Step #4 for the Cosmo Bag is all about making the decorative pleats on the external main panels. It’s actually pretty easy and simple! If you’re new to making pleats, just take your time and be sure to pin your fabric well so that you can baste the pleats in place for Step #5.
The first thing you have to do is determine your exterior main panel piece’s center line and the easiest way to do this is to fold it in half. You will want to fold your fabric piece with the wrong sides together and be careful to match it up so that all the points and edges match up evenly.
For real beginners, you won’t see this term used in the Cosmo Bag instructions, but in sewing there is a very simple technique called “finger pressing”. Finger pressing is just as it sounds… you press the fabric with your fingers and you get a very light pressing effect without using your iron. When working with cottons, and especially interfaced cottons like this bag pattern, finger pressing is really effective to get small steps completed.
I like to very lightly finger press my center line so that when I open the piece back to its full size, I’ll be able to reference the center line without the need for any chalk lines. The instructions tell you also place a couple pins on either end to help mark that center line.
Now that you know where your center line is on the fabric, you can more easily lay the pattern piece properly on the center line (remember we cut the piece on the fold, so our pattern piece is only half of the full fabric pattern piece). I like to line up my pattern piece on my fabric piece and then anchor the pleat lines with pins before I mark them.
The instructions in Amy Butler’s Style Stitches says to use tracing paper, but because these lines are so small, I find it easier to simply flip up the paper slightly and mark the lines (i.e. transfer the markings) with my water soluble chalk pencil. With my pins anchoring the pattern paper, I’m able to use this method and maintain accuracy of the pleat lines.
Then, to transfer the pleat marking lines to the other side, simply flip the pattern piece over, line it up to the center line, and follow the same procedure. The only difference is that you have to pay attention to the lines through the wrong side of the pattern paper and this is why I find my pin anchoring technique to work particularly well.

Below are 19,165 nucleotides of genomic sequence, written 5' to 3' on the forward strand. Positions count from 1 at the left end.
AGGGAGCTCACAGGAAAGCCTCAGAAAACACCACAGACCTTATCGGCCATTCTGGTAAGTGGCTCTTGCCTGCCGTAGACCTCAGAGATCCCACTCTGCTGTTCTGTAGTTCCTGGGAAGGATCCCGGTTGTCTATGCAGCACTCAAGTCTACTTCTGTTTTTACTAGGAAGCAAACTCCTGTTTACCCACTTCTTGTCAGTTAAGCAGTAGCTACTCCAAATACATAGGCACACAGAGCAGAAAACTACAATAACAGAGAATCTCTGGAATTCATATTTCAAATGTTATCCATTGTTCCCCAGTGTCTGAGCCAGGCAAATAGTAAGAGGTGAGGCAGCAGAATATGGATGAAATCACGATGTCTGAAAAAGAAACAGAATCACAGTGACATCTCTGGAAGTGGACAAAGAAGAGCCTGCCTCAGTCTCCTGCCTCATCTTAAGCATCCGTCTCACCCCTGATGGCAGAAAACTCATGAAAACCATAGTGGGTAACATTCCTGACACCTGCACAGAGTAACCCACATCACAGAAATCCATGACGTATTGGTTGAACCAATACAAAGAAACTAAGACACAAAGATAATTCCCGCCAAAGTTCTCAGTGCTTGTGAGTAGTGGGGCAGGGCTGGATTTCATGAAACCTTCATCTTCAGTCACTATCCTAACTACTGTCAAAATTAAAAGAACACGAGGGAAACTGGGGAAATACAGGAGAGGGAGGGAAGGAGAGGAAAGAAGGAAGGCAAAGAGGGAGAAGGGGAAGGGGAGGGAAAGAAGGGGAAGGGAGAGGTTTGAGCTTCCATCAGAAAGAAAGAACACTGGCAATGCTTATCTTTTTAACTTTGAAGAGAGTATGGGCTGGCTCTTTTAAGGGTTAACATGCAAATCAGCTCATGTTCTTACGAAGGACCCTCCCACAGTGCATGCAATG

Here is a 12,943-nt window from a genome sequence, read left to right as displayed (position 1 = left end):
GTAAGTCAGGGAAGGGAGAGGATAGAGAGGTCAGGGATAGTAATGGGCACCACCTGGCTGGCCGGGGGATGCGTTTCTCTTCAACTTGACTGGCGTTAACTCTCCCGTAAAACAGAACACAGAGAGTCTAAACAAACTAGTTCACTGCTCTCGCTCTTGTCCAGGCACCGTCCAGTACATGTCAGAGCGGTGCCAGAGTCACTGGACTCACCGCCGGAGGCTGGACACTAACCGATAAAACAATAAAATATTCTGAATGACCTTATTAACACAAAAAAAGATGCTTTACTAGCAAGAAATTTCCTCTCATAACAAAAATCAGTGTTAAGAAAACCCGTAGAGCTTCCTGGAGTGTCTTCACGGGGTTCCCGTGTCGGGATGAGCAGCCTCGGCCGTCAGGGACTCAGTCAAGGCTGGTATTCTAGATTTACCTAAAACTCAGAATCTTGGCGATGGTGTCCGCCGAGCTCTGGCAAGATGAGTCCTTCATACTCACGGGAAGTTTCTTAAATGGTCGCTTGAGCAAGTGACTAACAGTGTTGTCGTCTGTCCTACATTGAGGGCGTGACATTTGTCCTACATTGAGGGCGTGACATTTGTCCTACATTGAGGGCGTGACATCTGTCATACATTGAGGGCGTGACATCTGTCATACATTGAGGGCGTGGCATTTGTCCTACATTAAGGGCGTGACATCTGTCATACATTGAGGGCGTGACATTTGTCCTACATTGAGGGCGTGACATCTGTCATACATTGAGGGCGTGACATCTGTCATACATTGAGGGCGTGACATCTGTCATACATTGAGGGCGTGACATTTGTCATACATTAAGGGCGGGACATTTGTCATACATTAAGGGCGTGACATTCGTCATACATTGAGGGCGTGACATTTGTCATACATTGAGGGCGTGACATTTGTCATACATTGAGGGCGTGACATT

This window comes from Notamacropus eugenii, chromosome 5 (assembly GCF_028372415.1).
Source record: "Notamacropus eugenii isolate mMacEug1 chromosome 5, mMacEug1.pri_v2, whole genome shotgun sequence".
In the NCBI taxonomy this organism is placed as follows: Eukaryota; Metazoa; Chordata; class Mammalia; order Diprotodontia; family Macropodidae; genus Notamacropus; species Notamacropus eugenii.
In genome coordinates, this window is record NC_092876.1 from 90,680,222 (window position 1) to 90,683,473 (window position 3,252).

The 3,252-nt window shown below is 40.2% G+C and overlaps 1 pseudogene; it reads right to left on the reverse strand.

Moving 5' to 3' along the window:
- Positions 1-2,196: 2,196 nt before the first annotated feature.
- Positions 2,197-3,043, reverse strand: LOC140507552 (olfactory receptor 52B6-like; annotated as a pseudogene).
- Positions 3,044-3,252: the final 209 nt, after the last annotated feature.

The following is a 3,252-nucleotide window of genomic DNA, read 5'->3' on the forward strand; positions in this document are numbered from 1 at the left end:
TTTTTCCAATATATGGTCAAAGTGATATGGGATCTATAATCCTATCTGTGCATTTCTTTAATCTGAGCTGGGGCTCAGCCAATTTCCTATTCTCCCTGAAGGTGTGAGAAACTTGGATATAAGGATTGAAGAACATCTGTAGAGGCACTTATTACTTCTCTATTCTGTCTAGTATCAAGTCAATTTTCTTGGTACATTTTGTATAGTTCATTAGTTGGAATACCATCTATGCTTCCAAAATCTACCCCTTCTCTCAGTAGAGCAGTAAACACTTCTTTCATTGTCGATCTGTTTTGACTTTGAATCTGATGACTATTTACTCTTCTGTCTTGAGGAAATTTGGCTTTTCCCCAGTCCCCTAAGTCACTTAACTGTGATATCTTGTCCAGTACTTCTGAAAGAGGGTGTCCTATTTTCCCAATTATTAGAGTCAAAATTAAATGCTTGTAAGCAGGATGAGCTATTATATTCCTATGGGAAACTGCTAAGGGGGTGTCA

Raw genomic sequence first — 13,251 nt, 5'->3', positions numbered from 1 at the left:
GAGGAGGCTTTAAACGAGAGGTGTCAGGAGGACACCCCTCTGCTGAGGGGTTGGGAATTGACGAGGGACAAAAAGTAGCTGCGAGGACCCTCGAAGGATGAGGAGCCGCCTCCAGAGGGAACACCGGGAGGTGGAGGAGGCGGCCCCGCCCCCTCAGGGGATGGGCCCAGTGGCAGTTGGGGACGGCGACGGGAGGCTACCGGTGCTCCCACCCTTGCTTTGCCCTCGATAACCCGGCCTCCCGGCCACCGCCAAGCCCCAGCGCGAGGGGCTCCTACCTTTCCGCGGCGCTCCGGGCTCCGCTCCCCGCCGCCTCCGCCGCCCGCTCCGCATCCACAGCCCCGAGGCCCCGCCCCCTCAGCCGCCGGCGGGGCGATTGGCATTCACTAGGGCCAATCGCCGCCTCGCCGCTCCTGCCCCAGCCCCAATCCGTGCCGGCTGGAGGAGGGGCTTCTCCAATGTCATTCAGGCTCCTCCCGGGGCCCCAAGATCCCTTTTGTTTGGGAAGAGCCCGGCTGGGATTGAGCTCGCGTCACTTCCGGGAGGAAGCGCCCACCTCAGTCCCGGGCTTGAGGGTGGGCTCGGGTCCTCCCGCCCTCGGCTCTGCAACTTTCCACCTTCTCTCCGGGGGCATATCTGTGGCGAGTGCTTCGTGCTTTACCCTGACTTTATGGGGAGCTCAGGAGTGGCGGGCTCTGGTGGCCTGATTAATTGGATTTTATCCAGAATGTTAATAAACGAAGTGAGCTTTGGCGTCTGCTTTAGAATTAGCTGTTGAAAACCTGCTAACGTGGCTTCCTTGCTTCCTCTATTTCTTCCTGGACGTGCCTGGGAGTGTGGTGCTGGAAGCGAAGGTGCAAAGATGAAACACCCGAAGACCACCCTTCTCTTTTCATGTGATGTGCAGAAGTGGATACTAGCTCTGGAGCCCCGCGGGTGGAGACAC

The instructions for the Cosmo Bag then tell you to match the pleat lines… except it’s not described very clearly. It’s also slightly confusing because the pleat lines are all solid. If I were to redraft this pattern, I would make the first external pleat line a solid line, the next line in a dotted line, and so forth. In dress making patterns, when we make pleats we become accustomed to bring the solid line to the dotted line.
In this case, you can pick either side of the center line and the line that is furthest out to the outer edge of the fabric is the one you will bring in toward the third line from the center. You’re making the pleat on the outside of the bag, so what I like to do is fold the fabric, right sides together, matching up those lines. When the lines are matched up, I fold back the top layer and pin it together to create the pleat. You can also gently finger press your material so that it lays flatter and you can check on your pleat alignment.
Since there are no illustrations in the book for this step, the following photo should help you determine if your pleats are folded correctly. If your pleats match the picture, you’re good to go!
If your pleats do *not* look like the picture above, take your time and re-do them until they do look like the picture above. It’s a lot easier to unpin and re-pin the fabric at this step… *before* basting. Speaking of which, that is our next step! I like to start at one end and use a long stitch to baste all the way across to the other end. Easy!
You will notice in the Cosmo Bag instructions that Amy Butler always instructs to back stitch at both ends, even when basting. It might feel tedious at times, but this is a small stitching detail that will help immensely! In future steps you will have so many layers and curves happening, that the last thing you will want is your basting unraveling on you. You will also want to pay attention to the seam allowance measurements for basting vs. stitching — they are important!
That’s it for step #4… up next is the step that *everyone* has problems with! I’m going to make sure you have some better visual reference for that step. If you have any questions about the pleating for this bag, post a comment and let’s start a discussion!
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